- Published on Saturday, 28 April 2012 00:26
- Written by Super User
Here's something you won't see pop up in Kure Beach, NC. A parking pay-station in Carolina Beach. The Kure Beach Town Council agreed last week not to pursue a proposal from Lanier Parking to manage a paid parking program similar to Carolina Beach.
By WILLARD KILLOUGH III
KURE BEACH - The Town of Kure Beach will remain the only beach town in New Hanover County that provides free public parking.
The Town Council decided not to continue exploring a proposal for a paid parking program at their April 17, meeting following a public hearing.
Lanier Parking Systems made their most recent presentation to the Council at their January 17, meeting. It's not the first time the topic had come before the Council. The last time was in June 2011. At that time the Council reached a consensus to ask Lanier and the Shoreline Access and Parking Committee to return with more information on revenues and expenditures.
Initially Lanier Parking Solutions quoted the Town revenues of $245,320.00 with expenses of $124,000.00 leaving a net income of $121,320.00.
Councilman David Heglar said, "I looked at what the Town could realistically make based on Lanier information." He said, "I believe the actual range is between $30,000 to $60,000 for the Town."
He said several factors he considered included offering resident parking passes which would affect revenues and the life of parking equipment which he believes is shorter than previously indicated by Lanier because of the oceanfront environment.
During the April 17, public hearing Heglar explained, "The Council has a responsibility to review all revenue options. As everyone in the audience knows... this is going to be a tough budget year."
He explained, "This hearing is to seek public input on the consideration of paid parking."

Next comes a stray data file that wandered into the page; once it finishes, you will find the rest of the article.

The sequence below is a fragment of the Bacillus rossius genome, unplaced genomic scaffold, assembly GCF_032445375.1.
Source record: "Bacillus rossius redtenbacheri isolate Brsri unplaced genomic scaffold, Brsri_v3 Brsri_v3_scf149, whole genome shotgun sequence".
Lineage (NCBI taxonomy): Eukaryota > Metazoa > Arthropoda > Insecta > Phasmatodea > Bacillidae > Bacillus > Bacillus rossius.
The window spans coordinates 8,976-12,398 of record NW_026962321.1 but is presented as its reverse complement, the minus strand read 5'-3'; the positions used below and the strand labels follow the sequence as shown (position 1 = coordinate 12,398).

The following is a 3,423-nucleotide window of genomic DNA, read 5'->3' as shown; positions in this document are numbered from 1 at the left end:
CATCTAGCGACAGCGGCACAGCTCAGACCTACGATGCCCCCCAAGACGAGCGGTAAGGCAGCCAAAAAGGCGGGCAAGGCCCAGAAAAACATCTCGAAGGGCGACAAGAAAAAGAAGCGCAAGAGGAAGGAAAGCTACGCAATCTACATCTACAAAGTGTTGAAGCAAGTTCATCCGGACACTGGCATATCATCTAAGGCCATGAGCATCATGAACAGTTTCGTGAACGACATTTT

He explained, "Our estimate, working with Lanier Parking, if you include the capital costs, the estimated revenues of paid parking... is about $68,000 a year. That comes from a mixture of fines, fees and then considering resident parking passes of some undefined types."
He said, "The source for this was the parking company presentation in January combined with discussions with Carolina Beach and Wrightsville Beach" as well as speaking with the Town's finance officer and Lanier Parking.
Heglar said Wrightsville Beach has a program over 25 years in operation and have over 35 pages of ordinances for paid parking. He said with most parking programs, when one is started, a Town has to constantly evolve their ordinances to address issues such as motorists finding other places to park for free.
He said now Wrightsville Beach even has ordinances governing parking on residential streets. Also, unlike Carolina Beach, their residents can't park in areas closest to the beach using their parking decals. That's reserved for visitors.
He said Carolina Beach has about eleven pages of ordinances because they started their program more recently. They have a resident parking pass program but no limitations like Wrightsville Beach.
Wrightsville makes in excess of a million dollars a year from parking revenues. Heglar said, "Carolina Beach makes $300,000 a year. That's what they said at the meeting" and that Carolina Beach has the popular Freeman Park at the north end that charges for 4x4 vehicle access to the beach.
Local resident Judy Lair said she believes, "Paid parking offers very little benefit to our Town and creates an unfriendly, unwanted environment to tourists and a detriment to our business community. This sends the opposite message than 'Welcome to Kure Beach."